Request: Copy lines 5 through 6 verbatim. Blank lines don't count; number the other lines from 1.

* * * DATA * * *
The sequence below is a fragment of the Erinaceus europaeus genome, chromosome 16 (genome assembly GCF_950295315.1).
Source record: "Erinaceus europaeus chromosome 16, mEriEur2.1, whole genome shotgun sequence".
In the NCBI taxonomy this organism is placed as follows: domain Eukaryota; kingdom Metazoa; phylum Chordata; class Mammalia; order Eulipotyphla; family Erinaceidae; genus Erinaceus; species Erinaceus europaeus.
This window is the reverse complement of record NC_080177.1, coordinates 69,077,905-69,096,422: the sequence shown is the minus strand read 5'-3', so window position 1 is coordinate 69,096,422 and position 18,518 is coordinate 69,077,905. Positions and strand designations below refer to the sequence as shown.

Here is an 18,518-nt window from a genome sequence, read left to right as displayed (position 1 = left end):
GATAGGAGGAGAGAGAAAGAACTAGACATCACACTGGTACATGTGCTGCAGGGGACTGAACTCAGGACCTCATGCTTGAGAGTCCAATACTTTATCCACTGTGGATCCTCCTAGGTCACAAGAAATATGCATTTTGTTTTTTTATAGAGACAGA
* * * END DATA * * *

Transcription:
Here is an 18,518-nt window from a genome sequence, read left to right as displayed (position 1 = left end):
GATAGGAGGAGAGAGAAAGAACTAGACATCACACTGGTACATGTGCTGCAGGGGACTGAACTCAGGACCTCATGCTTGAGAGTCCAATACTTTATCCACTGTGGATCCTCCTAGGTCACAAGAAATATGCATTTTGTTTTTTTATAGAGACAGA